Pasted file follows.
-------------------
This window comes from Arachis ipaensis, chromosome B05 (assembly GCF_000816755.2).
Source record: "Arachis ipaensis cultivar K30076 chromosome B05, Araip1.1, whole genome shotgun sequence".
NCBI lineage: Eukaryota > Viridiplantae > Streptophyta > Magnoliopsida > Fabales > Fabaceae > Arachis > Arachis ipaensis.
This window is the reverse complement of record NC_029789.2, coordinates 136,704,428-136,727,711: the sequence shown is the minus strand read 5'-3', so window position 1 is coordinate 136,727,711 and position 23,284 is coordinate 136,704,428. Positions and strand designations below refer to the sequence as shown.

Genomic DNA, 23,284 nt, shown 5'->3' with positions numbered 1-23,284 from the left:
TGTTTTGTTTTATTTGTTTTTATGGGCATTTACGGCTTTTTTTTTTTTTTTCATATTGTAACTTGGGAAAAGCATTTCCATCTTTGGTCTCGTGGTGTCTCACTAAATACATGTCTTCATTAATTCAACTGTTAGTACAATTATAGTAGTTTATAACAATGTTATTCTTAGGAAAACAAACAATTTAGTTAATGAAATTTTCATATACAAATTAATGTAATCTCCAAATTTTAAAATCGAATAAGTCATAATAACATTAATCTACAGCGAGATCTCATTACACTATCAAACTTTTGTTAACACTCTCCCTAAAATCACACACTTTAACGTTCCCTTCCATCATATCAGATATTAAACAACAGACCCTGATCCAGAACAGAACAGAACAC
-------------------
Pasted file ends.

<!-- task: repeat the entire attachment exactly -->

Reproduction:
This window comes from Arachis ipaensis, chromosome B05 (assembly GCF_000816755.2).
Source record: "Arachis ipaensis cultivar K30076 chromosome B05, Araip1.1, whole genome shotgun sequence".
NCBI lineage: Eukaryota > Viridiplantae > Streptophyta > Magnoliopsida > Fabales > Fabaceae > Arachis > Arachis ipaensis.
This window is the reverse complement of record NC_029789.2, coordinates 136,704,428-136,727,711: the sequence shown is the minus strand read 5'-3', so window position 1 is coordinate 136,727,711 and position 23,284 is coordinate 136,704,428. Positions and strand designations below refer to the sequence as shown.

Genomic DNA, 23,284 nt, shown 5'->3' with positions numbered 1-23,284 from the left:
TGTTTTGTTTTATTTGTTTTTATGGGCATTTACGGCTTTTTTTTTTTTTTTCATATTGTAACTTGGGAAAAGCATTTCCATCTTTGGTCTCGTGGTGTCTCACTAAATACATGTCTTCATTAATTCAACTGTTAGTACAATTATAGTAGTTTATAACAATGTTATTCTTAGGAAAACAAACAATTTAGTTAATGAAATTTTCATATACAAATTAATGTAATCTCCAAATTTTAAAATCGAATAAGTCATAATAACATTAATCTACAGCGAGATCTCATTACACTATCAAACTTTTGTTAACACTCTCCCTAAAATCACACACTTTAACGTTCCCTTCCATCATATCAGATATTAAACAACAGACCCTGATCCAGAACAGAACAGAACAC